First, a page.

August 1, 2017           “Progress on Wrong Patient Orders”

June 19, 2018              “More EHR-Related Problems”

November 2018          “More on Hearing Loss”

March 26, 2019           “Patient Misidentification”

May 21, 2019              “Mixed Message on Number of Open EMR Records”

September 10, 2019    “Joint Commission Naming Standard Leaves a Gap”

December 17, 2019     “Tale of Two Tylers”

March 24, 2020           “Mayo Clinic: How to Get Photos in Your EMR”

June 16, 2020              “Tracking Technologies”

November 17, 2020    “A Picture Is Worth a Thousand Words”



Some of our prior columns related to identification issues in newborns:

November 17, 2009    “Switched Babies”

December 20, 2011     “Infant Abduction”

September 4, 2012      “More Infant Abductions”

December 11, 2012     “Breastfeeding Mixup Again”

April 8, 2014               “FMEA to Avoid Breastmilk Mixups”

August 2015               “Newborn Name Confusion”

January 19, 2016         “Patient Identification in the Spotlight”

July 19, 2016              “Infants and Wrong Site Surgery”

August 1, 2017           “Progress on Wrong Patient Orders”

March 26, 2019           “Patient Misidentification”

September 10, 2019    “Joint Commission Naming Standard Leaves a Gap”

June 16, 2020              “Tracking Technologies”




Some of our previous columns on maternal and ob/gyn issues:

February 5, 2008         “Reducing Errors in Obstetrical Care”

February 2010             “Joint Commission Sentinel Event Alert on Maternal Deaths”

April 2010                   “RCA: Epidural Solution Infused Intravenously”

July 20, 2010              “More on the Weekend Effect/After-Hours Effect”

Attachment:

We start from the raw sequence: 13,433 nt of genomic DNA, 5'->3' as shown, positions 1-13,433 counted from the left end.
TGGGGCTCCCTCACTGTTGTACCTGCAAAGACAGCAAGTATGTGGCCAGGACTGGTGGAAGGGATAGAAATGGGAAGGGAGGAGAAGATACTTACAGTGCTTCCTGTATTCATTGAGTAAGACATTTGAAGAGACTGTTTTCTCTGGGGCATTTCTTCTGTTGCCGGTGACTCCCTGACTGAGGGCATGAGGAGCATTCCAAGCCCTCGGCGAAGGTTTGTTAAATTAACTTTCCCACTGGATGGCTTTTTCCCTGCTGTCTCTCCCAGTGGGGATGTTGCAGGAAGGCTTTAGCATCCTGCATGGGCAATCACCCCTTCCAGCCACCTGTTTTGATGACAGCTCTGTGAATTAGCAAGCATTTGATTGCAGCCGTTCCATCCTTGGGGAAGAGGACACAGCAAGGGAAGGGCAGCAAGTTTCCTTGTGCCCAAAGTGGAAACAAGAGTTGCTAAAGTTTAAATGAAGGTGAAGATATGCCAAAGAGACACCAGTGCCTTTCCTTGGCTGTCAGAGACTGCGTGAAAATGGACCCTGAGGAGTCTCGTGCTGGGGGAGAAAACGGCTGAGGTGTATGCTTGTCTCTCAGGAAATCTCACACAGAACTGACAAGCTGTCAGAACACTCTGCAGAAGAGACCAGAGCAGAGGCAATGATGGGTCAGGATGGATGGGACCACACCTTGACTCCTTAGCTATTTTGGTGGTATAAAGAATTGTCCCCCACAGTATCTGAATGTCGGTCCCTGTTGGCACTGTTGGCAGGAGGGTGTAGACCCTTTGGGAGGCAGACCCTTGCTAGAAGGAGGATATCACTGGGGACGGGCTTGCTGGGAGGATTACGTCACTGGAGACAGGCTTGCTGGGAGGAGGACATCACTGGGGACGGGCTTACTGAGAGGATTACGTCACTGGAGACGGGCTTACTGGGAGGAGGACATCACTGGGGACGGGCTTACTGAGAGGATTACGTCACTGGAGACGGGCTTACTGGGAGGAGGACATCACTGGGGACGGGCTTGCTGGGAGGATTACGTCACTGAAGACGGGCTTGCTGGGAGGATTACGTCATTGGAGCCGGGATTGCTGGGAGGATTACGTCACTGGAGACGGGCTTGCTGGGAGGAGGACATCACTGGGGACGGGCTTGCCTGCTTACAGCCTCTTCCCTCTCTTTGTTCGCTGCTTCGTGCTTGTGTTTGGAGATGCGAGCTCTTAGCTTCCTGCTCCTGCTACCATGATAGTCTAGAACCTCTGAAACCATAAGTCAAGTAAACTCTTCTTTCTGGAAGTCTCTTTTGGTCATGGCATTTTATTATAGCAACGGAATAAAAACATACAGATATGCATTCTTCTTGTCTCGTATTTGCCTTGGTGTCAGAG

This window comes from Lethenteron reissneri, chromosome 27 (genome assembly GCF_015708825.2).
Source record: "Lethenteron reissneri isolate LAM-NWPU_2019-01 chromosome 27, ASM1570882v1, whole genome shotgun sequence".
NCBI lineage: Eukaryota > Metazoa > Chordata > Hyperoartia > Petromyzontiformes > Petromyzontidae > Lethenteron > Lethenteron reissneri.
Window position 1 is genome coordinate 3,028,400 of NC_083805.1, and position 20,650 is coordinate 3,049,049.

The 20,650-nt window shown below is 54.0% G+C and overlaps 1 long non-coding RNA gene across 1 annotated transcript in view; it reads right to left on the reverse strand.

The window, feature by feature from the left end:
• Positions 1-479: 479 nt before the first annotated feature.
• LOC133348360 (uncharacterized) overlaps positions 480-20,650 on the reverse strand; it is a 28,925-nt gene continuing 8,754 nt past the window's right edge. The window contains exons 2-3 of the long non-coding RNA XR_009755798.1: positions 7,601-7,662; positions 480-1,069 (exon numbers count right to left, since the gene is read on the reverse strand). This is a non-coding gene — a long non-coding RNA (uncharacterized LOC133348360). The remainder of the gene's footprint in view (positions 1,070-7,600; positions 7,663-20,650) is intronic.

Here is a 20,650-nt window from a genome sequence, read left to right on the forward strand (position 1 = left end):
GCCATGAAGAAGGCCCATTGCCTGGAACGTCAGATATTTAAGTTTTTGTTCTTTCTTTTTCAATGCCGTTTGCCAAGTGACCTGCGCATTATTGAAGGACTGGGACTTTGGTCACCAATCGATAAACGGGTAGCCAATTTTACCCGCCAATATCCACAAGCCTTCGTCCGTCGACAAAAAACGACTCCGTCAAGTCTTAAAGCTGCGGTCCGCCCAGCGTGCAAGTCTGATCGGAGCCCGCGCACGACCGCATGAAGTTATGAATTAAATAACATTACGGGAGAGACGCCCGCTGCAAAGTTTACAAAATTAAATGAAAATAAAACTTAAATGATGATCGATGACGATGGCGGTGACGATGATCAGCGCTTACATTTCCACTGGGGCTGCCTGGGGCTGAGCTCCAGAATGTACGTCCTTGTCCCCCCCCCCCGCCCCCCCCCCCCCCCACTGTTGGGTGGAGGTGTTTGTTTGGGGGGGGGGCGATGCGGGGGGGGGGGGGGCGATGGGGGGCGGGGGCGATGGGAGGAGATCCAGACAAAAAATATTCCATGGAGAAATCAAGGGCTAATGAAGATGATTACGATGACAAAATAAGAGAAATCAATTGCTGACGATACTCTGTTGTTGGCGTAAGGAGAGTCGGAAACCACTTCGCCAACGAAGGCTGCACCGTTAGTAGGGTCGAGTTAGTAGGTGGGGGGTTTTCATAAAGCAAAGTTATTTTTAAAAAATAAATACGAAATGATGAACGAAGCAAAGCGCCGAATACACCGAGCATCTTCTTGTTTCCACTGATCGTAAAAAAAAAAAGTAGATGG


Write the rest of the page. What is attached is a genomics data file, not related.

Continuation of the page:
August 2010               “Surgical Case Listing Accuracy”

September 7, 2010      “Patient Safety in Ob/Gyn Settings”

January 2011               “Surgical Fires Not Just in High Risk Cases”

February 8, 2011         “Inducing Too Early”

April 2011                   “Ob/Gyn Patient Safety Programs”

April 24, 2012             “Fire Hazard of Skin Preps Oxygen”

July 2012                    “WHO Safe Childbirth Checklist”

December 4, 2012       “Unintentional Perioperative Hypothermia: A New Twist”

September 2013          “Full-Time Laborists Reduce C-Section Rates”

October 2013              “Challenging the 39-Week Campaign”

November 2013          “The Weekend Effect: Not One Simple Answer”

January 2014               “It MEOWS But Doesn’t Purr”

May 13, 2014              “Perioperative Sleep Apnea: Human and Financial Impact”

August 19, 2014         “Some More Lessons Learned on Retained Surgical Items”

November 3, 2015      “Medication Errors in the OR - Part 2”

February 7, 2017         “Maternal Safety Bundles”

January 23, 2018         “Unintentional Hypothermia Back in Focus”

January 8, 2019           “Maternal Mortality in the Spotlight”

December 8, 2020       “Maternal Mortality: Looking in All the Wrong Places?”






Kern-Goldberger AR, Kneifati-Hayek J, Fernandes Y, et al. Wrong-Patient Orders in Obstetrics. Obstetrics & Gynecology 2021; Published online July 8, 2021